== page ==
One-time cost analysis of youth homeless services: $75,000

Workforce programming for homeless youth: $574,000

Professional development fund: $70,000

Youth mentoring pilot program: $350,000

Mobile behavioral health team: $558,000

Permanent Supportive Housing set-aside for youth in adult system: $345,000

 

Build On Critical Investments in Health and Nutrition

Children and youth deserve quality and culturally appropriate health care, mental health services, and nutritious food in order to learn, grow, and thrive.

DC Action supports strengthening access to our system of critical health supports such as School-Based Health Services, the Supplemental Nutrition Assistance Program (SNAP), Medicaid, DC Healthy Families, the Immigrant Children's Program, and the Women, Infants and Children (WIC) Program.

Protect Current Funding

DC Healthy Families

DC Health Care Alliance

Healthy Schools and Healthy Students Amendment Acts

Immigrant Children’s Program

Medicaid

Supplemental Nutrition Assistance Program (SNAP)

Women, Infant, and Children Program (WIC)
 

New Investments in FY22

Medicaid: Infant and postpartum care (1 year after childbirth): $136,000

DC Health Care Alliance: 12 month recertification: $13,808,000

WIC Expansion Act: $125,000

 

DC Action’s Recommended Program Improvements

Medicaid/DC Healthy Families: Continuous eligibility

SNAP: Increase telephone customer service to accommodate phone applications

WIC: Fully implement eWIC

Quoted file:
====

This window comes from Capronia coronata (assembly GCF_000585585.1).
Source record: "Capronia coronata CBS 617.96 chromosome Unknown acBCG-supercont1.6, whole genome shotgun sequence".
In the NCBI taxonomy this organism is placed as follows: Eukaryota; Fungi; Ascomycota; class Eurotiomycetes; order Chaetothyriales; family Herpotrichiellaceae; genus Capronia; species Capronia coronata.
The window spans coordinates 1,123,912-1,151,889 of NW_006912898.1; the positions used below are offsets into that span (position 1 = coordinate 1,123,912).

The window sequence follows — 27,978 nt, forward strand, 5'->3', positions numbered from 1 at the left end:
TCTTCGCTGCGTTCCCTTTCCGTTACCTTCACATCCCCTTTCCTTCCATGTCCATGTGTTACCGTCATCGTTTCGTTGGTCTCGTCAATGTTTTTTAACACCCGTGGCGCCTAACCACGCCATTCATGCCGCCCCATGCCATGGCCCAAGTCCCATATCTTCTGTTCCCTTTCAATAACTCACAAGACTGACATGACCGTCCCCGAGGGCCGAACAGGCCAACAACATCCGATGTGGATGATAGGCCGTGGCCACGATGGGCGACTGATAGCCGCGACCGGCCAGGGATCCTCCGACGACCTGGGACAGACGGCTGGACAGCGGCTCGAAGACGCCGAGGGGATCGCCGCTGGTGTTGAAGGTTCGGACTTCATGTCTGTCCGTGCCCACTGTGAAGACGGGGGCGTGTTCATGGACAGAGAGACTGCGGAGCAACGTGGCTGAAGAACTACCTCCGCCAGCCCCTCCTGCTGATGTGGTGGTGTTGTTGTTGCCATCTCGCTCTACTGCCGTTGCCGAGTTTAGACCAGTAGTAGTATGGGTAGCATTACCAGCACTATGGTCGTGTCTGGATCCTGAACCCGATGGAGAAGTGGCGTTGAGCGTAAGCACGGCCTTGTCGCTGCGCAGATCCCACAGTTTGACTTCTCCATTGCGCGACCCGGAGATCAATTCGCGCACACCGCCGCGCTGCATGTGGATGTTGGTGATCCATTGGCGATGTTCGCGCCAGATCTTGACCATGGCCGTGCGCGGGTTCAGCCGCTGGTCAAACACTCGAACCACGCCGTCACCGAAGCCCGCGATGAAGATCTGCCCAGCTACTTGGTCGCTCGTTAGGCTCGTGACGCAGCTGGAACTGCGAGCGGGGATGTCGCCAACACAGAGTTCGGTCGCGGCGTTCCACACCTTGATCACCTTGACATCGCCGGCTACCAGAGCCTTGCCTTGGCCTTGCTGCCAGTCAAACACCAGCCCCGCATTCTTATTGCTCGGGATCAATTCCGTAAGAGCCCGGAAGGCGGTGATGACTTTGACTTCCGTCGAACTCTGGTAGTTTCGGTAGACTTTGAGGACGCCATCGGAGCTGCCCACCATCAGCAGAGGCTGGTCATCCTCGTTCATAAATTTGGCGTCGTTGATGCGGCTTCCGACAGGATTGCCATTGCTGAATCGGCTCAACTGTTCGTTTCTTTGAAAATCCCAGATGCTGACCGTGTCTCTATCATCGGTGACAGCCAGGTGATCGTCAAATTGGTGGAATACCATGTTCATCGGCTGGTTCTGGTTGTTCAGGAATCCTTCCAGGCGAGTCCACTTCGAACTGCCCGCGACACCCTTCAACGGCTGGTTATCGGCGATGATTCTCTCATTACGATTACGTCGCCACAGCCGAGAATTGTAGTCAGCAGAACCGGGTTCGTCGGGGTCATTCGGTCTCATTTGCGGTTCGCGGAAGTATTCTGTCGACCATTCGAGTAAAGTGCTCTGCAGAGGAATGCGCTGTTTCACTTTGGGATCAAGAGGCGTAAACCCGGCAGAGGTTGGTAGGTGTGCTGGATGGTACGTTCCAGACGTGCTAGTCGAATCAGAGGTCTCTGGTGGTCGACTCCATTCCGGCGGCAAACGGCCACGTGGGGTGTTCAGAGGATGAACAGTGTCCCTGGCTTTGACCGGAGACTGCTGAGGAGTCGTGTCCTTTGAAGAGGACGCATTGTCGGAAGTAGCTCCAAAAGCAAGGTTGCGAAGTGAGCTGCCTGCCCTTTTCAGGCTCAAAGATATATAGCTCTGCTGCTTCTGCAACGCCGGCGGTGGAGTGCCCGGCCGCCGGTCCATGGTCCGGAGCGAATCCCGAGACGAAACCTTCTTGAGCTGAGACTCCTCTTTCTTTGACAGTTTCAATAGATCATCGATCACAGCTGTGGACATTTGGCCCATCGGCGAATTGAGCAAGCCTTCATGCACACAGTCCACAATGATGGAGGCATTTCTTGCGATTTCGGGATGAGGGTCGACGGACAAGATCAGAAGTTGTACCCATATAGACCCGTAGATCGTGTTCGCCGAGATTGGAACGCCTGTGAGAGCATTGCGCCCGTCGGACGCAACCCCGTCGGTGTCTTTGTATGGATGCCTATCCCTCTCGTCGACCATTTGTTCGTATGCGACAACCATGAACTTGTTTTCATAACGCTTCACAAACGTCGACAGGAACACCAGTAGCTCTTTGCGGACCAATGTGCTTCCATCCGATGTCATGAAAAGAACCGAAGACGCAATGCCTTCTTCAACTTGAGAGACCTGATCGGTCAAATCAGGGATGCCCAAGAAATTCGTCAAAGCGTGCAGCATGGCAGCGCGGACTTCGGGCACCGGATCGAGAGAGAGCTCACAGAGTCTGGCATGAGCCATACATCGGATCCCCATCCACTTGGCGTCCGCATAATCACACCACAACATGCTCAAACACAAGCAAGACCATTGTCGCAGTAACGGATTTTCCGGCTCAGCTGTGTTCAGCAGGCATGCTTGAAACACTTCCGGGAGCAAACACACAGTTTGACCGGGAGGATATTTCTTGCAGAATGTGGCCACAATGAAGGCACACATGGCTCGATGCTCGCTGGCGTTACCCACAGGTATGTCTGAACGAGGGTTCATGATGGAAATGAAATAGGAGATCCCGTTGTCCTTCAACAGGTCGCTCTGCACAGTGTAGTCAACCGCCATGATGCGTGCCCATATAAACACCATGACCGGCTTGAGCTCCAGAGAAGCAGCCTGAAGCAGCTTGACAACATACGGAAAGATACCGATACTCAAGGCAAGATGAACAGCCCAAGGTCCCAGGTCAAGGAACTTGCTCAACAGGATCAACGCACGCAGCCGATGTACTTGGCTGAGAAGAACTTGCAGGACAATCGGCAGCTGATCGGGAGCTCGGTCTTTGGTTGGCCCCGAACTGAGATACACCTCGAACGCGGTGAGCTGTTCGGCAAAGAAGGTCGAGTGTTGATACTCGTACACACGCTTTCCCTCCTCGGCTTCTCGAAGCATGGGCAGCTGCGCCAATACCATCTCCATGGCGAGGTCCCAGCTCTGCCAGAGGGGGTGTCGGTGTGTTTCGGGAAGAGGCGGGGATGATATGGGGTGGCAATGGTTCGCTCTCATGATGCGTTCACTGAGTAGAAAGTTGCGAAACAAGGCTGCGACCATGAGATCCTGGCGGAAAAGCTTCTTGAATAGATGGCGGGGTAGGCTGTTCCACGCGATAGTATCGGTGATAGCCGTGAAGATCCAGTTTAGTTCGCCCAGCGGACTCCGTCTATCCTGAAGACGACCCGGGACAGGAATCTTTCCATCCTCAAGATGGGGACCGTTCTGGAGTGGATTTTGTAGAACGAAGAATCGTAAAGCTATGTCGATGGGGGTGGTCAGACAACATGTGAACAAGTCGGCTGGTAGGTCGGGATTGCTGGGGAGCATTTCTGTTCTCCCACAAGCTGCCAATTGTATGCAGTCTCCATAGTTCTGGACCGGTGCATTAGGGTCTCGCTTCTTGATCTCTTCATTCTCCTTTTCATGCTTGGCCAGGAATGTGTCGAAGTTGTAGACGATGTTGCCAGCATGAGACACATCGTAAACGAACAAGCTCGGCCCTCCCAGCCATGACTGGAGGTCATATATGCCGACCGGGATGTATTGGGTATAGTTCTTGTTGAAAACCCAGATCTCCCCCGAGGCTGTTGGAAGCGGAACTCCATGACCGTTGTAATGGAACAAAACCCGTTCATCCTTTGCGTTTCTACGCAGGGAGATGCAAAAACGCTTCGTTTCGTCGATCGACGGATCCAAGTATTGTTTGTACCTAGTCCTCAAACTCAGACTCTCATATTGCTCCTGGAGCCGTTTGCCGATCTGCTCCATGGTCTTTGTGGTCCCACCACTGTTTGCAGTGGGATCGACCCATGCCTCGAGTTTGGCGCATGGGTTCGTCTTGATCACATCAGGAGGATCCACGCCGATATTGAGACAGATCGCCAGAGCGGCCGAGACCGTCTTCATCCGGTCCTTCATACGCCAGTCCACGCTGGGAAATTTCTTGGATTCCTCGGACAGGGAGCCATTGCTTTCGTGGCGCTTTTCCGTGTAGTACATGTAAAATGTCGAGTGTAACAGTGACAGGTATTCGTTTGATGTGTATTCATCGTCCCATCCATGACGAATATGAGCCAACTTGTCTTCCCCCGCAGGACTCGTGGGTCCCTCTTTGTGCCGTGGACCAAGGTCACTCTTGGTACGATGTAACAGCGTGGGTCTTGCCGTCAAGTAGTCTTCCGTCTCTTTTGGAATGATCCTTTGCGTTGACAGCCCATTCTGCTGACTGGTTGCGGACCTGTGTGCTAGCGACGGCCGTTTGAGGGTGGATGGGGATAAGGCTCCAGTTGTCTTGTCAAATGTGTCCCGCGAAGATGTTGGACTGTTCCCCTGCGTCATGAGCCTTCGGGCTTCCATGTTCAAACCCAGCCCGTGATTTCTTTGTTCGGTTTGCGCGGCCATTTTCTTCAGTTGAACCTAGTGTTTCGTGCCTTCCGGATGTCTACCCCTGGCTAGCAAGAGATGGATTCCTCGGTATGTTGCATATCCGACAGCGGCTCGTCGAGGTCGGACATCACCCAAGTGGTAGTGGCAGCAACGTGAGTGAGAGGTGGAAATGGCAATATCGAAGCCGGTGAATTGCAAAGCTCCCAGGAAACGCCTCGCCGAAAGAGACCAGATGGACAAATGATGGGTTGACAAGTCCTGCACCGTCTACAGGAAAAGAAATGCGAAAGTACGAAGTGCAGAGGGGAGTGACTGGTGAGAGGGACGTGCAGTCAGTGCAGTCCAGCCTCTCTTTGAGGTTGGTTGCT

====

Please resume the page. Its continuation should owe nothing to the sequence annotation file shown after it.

Protect and Increase Current Investments in Out-of-School-Time Programs

OST programs are a critical element in stemming and reversing learning loss. Just as important, OST programs support young people in healing from the loss and trauma they and their communities have experienced during the pandemic so they can thrive inside and outside of the classroom.

Strong partnerships between OST programs and schools have been a key component of the District’s education landscape since before the pandemic, and will continue to be as we look to the future.

Protect and Restore Current Funding

Learn24: $18,000,000*

Commission on the Arts and Humanities - Arts Learning: $175,000

Department of Parks and Recreation: $11,000,000

*An additional $4 million for Learn24 would restore funding to FY19 levels, adjusted for inflation and administrative capacity. 

 

Adequately and Equitably Fund Public Schools

DC Action joins partners such as the Children's Law Center, DC Fiscal Policy Institute, the Georgetown Juvenile Justice Initiative, Parents Amplifying Voices in Education (PAVE), and the School Justice Project to double down on funding for school equity.  

New Investments in FY22

Uniform Per Student Funding Formula (UPSFF) base: $106,000,000

Supplemental UPSFF weights for special student populations: $101,000,000


 

Listen to Youth Leaders and Ensure Student Safety

DC Action supports youth leaders in their advocacy efforts to reimagine school safety and student discipline. Students demand that the dollars from the DC Public Schools’ security contract and the Metropolitan Police Department’s School Safety Division be redirected to school-based mental health programs and other initiatives that promote a safe and positive school environment. The planning to redirect funds must be an open, inclusive, and fully transparent process that centers the voices of student and youth leaders. 

Redirect funding from school security contracts: $36,900,000

 

A Full Economic Recovery and Closing Racial Gaps Requires Raising Revenue

To ensure the District’s families recover from the harmful effects of the pandemic and fully close equity gaps, District leaders will need to effectively leverage existing funding and strategically allocate federal relief funds, as well as generate new, recurring revenue. 

We will continue to urge and work with District leaders to find, align, generate, and then activate new revenue to ensure our young people have all they need to grow up safe, resilient, powerful, and heard.